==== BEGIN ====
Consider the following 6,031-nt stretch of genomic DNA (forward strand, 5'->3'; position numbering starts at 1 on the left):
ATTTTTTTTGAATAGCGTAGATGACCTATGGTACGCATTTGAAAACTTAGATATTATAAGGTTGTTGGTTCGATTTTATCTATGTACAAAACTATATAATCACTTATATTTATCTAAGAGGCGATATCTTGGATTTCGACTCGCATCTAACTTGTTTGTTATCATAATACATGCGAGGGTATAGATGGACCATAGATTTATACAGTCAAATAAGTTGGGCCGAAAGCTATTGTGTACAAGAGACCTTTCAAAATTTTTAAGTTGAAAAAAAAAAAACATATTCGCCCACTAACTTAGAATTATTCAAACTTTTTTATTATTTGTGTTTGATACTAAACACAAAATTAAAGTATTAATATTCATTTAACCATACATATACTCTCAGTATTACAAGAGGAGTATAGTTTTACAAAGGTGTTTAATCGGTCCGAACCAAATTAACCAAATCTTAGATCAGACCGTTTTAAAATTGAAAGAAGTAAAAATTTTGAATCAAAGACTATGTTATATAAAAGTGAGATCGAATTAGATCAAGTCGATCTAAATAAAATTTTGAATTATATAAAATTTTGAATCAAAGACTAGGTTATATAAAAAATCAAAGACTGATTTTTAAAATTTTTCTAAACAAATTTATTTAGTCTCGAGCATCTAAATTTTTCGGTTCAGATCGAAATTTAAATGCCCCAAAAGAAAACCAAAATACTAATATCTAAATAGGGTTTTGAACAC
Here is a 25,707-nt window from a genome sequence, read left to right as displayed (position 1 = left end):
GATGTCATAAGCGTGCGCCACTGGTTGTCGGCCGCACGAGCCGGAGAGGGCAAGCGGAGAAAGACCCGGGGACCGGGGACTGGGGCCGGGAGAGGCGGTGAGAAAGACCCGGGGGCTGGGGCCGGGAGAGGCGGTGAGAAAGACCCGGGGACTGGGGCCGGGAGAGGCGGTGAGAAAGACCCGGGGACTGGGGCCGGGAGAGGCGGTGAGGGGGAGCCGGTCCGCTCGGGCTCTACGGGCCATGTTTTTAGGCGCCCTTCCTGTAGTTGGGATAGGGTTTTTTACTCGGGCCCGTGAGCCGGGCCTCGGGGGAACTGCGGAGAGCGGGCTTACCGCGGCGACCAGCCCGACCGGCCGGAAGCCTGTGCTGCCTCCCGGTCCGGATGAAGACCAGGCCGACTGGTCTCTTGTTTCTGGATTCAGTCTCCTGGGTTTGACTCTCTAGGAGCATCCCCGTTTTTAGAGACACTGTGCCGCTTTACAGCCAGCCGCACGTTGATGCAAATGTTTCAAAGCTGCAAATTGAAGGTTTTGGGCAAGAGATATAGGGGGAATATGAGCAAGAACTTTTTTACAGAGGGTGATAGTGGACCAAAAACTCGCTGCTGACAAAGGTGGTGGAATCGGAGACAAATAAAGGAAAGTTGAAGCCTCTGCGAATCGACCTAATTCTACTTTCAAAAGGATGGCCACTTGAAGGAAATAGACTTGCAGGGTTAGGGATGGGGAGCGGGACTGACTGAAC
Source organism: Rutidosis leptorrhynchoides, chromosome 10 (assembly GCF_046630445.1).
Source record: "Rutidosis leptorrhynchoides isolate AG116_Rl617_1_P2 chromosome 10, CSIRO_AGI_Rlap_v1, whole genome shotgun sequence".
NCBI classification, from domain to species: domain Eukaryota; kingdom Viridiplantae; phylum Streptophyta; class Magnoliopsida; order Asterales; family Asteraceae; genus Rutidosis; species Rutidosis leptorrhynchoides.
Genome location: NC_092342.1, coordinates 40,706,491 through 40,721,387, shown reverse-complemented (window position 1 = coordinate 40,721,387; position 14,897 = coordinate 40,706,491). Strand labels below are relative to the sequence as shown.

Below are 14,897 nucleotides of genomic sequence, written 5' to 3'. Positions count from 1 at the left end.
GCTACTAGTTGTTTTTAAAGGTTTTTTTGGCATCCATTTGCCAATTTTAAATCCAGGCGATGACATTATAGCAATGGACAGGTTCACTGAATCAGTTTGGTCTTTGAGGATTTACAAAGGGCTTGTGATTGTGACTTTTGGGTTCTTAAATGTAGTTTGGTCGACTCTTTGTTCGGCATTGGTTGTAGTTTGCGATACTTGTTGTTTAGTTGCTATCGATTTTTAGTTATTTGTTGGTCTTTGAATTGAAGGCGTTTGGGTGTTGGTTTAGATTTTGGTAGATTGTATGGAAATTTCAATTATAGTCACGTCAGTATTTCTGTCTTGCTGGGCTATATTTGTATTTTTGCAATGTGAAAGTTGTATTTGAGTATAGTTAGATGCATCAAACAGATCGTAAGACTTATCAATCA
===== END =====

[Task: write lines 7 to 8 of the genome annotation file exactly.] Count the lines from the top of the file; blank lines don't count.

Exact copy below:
NCBI classification, from domain to species: domain Eukaryota; kingdom Viridiplantae; phylum Streptophyta; class Magnoliopsida; order Asterales; family Asteraceae; genus Rutidosis; species Rutidosis leptorrhynchoides.
Genome location: NC_092342.1, coordinates 40,706,491 through 40,721,387, shown reverse-complemented (window position 1 = coordinate 40,721,387; position 14,897 = coordinate 40,706,491). Strand labels below are relative to the sequence as shown.